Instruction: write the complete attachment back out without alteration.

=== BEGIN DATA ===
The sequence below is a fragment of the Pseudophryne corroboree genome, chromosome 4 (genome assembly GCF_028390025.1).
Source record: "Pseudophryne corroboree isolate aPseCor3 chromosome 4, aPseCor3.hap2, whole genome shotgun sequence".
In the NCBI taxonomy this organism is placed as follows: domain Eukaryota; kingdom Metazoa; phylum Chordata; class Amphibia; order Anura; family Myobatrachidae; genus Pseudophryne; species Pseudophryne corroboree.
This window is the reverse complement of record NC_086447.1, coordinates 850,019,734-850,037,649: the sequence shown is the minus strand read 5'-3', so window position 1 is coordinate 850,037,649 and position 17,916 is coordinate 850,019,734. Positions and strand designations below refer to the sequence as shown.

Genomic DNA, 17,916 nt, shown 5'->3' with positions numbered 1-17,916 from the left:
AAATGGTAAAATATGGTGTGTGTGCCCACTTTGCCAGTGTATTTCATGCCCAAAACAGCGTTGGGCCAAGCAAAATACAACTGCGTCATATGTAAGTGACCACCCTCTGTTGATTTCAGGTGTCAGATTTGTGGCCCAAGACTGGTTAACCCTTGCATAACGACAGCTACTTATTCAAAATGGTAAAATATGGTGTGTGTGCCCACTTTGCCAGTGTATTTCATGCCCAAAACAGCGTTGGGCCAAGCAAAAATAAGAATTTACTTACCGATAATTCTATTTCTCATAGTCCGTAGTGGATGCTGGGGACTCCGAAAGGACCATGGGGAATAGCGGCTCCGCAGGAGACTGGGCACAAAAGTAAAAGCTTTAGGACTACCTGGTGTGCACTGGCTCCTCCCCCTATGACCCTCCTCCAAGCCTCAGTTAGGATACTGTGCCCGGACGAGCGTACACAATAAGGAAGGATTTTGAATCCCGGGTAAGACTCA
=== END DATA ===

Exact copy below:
The sequence below is a fragment of the Pseudophryne corroboree genome, chromosome 4 (genome assembly GCF_028390025.1).
Source record: "Pseudophryne corroboree isolate aPseCor3 chromosome 4, aPseCor3.hap2, whole genome shotgun sequence".
In the NCBI taxonomy this organism is placed as follows: domain Eukaryota; kingdom Metazoa; phylum Chordata; class Amphibia; order Anura; family Myobatrachidae; genus Pseudophryne; species Pseudophryne corroboree.
This window is the reverse complement of record NC_086447.1, coordinates 850,019,734-850,037,649: the sequence shown is the minus strand read 5'-3', so window position 1 is coordinate 850,037,649 and position 17,916 is coordinate 850,019,734. Positions and strand designations below refer to the sequence as shown.

Genomic DNA, 17,916 nt, shown 5'->3' with positions numbered 1-17,916 from the left:
AAATGGTAAAATATGGTGTGTGTGCCCACTTTGCCAGTGTATTTCATGCCCAAAACAGCGTTGGGCCAAGCAAAATACAACTGCGTCATATGTAAGTGACCACCCTCTGTTGATTTCAGGTGTCAGATTTGTGGCCCAAGACTGGTTAACCCTTGCATAACGACAGCTACTTATTCAAAATGGTAAAATATGGTGTGTGTGCCCACTTTGCCAGTGTATTTCATGCCCAAAACAGCGTTGGGCCAAGCAAAAATAAGAATTTACTTACCGATAATTCTATTTCTCATAGTCCGTAGTGGATGCTGGGGACTCCGAAAGGACCATGGGGAATAGCGGCTCCGCAGGAGACTGGGCACAAAAGTAAAAGCTTTAGGACTACCTGGTGTGCACTGGCTCCTCCCCCTATGACCCTCCTCCAAGCCTCAGTTAGGATACTGTGCCCGGACGAGCGTACACAATAAGGAAGGATTTTGAATCCCGGGTAAGACTCA